Putin warns West: Moscow has ‘red line’ about Ukraine, NATO
MOSCOW (AP) — Russian President Vladimir Putin on Tuesday sternly warned NATO against deploying its troops and weapons to Ukraine, saying it represents a red line for Russia and would trigger a strong response.
Commenting on Western concerns about Russia’s alleged intention to invade Ukraine, he said that Moscow is equally worried about NATO drills near its borders.
Speaking to participants of an online investment forum. Putin said that NATO’s eastward expansion has threatened Russia’s core security interests. He expressed concern that NATO could eventually use the Ukrainian territory to deploy missiles capable of reaching Moscow in just five minutes.
“The emergence of such threats represents a ‘red line’ for us,” Putin said. “I hope that it will not get to that and common sense and responsibility for their own countries and the global community will eventually prevail.”
He added that Russia has been forced to counter the growing threats by developing new hypersonic weapons.
“What should we do?” Putin said. “We would need to develop something similar to target those who threaten us. And we can do that even now.”
He said a new hypersonic missile that is set to enter service with the Russian navy early next year would be capable of reaching targets in comparable time.
“It would also need just five minutes to reach those who issue orders,” Putin said.
The Zircon hypersonic cruise missile, capable of flying at nine times the speed of sound to a range of 1,000 kilometers (620 miles), has undergone a series of tests, most recently Monday.
Ukrainian and Western officials have expressed worries this month that a Russian military buildup near Ukraine could signal plans by Moscow to invade its ex-Soviet neighbor. NATO foreign ministers warned Russia on Tuesday that any attempt to further destabilize Ukraine would be a costly mistake.
The Kremlin has insisted it has no such intention and has accused Ukraine and its Western backers of making the claims to cover up their own allegedly aggressive designs.
Russia annexed Ukraine’s Crimean Peninsula in 2014 after the country’s Kremlin-friendly president was driven from power by mass protests and also threw its weight behind a separatist insurgency that broke out in Ukraine’s east.
Earlier this year, a spike in cease-fire violations in the east and a Russian troop concentration near Ukraine fueled war fears, but tensions abated when Moscow pulled back the bulk of its forces after maneuvers in April.
Putin argued that to avoid tensions, Russia and the West should negotiate agreements that would safeguard each party’s security interests.
“The matter is not whether to send troops or not, go to war or not, but to establish a more fair and stable development and taking into account security interests of all international players,” he replied when asked if Russia was going to invade Ukraine. “If we sincerely strive for that, no one will fear any threats.”
The Russian leader noted that Russia has worried about NATO drills near its borders, pointing at a recent exercise that involved U.S. strategic bombers.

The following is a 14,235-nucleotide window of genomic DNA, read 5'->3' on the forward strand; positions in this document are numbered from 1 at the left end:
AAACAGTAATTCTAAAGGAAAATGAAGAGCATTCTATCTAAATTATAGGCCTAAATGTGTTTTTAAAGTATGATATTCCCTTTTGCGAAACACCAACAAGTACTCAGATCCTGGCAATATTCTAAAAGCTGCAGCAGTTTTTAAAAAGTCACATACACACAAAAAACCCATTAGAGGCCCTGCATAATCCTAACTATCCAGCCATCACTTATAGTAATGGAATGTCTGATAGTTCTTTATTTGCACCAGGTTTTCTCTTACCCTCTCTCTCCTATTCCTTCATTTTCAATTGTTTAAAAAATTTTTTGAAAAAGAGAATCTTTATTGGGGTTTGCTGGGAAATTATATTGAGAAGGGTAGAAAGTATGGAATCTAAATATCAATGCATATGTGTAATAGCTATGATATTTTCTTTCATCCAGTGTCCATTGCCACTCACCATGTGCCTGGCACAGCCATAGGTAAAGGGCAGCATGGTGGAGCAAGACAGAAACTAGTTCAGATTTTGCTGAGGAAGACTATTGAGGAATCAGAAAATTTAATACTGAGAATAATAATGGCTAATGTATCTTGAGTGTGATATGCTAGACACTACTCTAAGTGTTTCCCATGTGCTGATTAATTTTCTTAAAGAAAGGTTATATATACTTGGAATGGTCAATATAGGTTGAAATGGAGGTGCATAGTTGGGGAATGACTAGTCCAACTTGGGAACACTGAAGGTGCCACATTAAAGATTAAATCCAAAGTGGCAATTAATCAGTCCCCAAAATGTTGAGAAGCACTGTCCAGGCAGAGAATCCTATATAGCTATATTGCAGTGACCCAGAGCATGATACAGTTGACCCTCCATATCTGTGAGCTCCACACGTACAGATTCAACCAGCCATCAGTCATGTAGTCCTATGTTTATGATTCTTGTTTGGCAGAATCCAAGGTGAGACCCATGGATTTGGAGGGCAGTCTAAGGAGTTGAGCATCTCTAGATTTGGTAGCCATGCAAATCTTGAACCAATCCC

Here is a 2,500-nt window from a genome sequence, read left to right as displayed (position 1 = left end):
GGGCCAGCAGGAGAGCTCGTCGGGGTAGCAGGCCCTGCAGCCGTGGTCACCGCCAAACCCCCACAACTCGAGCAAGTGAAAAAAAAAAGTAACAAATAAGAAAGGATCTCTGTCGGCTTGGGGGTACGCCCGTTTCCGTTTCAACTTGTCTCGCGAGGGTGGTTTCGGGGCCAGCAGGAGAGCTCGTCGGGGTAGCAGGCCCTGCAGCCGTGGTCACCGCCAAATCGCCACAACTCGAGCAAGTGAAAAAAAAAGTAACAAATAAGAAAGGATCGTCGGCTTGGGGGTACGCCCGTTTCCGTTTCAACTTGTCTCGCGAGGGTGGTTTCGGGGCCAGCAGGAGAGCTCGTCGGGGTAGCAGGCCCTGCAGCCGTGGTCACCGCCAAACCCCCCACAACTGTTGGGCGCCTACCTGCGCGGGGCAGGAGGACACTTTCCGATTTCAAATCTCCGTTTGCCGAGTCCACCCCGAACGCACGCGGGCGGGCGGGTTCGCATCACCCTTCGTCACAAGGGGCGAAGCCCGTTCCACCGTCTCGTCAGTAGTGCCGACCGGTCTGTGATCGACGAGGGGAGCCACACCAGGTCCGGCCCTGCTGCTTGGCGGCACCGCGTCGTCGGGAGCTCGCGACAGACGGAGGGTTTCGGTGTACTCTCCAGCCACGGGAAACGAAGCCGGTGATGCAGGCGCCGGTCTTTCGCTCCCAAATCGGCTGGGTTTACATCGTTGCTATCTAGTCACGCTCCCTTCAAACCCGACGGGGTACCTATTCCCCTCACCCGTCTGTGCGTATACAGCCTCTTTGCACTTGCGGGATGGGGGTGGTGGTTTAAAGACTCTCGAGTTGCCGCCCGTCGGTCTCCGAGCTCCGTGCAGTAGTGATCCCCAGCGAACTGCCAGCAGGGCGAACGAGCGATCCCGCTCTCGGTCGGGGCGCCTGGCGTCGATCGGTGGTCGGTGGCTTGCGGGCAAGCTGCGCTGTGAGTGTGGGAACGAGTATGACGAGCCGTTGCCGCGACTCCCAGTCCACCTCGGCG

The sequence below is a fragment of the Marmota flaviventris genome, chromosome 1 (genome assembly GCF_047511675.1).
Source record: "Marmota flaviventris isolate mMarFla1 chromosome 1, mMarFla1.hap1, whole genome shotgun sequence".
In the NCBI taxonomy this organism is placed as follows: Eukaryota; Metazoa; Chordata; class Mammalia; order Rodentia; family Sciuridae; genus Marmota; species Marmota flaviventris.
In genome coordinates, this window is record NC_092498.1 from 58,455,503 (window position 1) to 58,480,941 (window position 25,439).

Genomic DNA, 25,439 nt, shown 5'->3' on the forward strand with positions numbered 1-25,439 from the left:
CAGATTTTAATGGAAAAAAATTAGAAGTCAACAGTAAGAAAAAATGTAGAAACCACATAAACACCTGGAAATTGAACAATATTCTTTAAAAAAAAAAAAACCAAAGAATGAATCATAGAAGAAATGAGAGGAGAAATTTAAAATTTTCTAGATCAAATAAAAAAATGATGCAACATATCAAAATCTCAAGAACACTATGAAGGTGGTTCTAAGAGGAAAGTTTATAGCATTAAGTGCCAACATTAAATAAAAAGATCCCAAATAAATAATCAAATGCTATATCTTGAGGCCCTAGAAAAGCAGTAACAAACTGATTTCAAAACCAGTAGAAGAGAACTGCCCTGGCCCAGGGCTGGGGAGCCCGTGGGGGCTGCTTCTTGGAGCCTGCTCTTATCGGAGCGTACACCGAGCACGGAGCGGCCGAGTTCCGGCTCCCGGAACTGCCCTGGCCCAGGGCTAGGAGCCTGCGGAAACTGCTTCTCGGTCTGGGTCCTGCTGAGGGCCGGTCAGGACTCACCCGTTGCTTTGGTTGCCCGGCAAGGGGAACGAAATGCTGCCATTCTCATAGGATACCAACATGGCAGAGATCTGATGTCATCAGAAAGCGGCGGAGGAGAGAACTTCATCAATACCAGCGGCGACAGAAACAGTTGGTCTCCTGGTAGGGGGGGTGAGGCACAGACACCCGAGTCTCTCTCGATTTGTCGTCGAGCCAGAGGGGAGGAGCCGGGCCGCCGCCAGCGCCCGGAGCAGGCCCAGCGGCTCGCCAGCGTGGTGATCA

“Strategic bombers, which carry precision weapons and are capable of carrying nuclear weapons, were flying as close as 20 kilometers (12 miles) to our border,” Putin said. “That represents a threat for us.”
After the buildup of Russian troops near Ukraine early this year, Putin and U.S. President Joe Biden held a June summit in Geneva, where they agreed to launch a dialogue on strategic stability and cybersecurity. Putin on Tuesday hailed the cybersecurity discussions between Russian and U.S. experts, saying “just as with the pandemic, it’s necessary to pool efforts to work efficiently.”
Asked about reports on plans for a Biden-Putin call next month, White House press secretary Jen Psaki told reporters Tuesday aboard Air Force One that she doesn’t have “anything to predict or preview at this point,” adding that “obviously, we remain in touch as a follow up to the summit this summer, at a high level with Russian counterparts.”
Responding to a question about the threat of a Russian invasion in Ukraine, Psaki said “we’re deeply concerned about the heightened rhetoric, about the reported military buildup on the border.”
In Russia, when asked about Biden possibly seeking a second term, Putin said he thought that would help political stability in the U.S. The Russian leader drew a parallel with his own reelection plans.
Even though Putin hasn’t decided yet whether to seek another term before his current one ends in 2024, he said the possibility of him staying on has helped Russia’s stability.
The 69-year-old president has been in power for more than two decades — longer than any other Kremlin leader since Soviet dictator Josef Stalin. Constitutional amendments approved in 2020 reset Putin’s previous term limits, allowing him to run for president two more times and hold onto power until 2036.
“In line with the constitution, I have the right to get elected to seek a new term, but I haven’t yet made up my mind whether to do it or not,” Putin said. “But the very existence of that right already stabilizes the domestic political situation.”
Asked about China’s nuclear buildup, Putin said that Russia isn’t worried about it, adding that close ties between Moscow and Beijing are a “major factor of global stability.”
Associated Press writer Alexandra Jaffe contributed to this report from aboard Air Force One.
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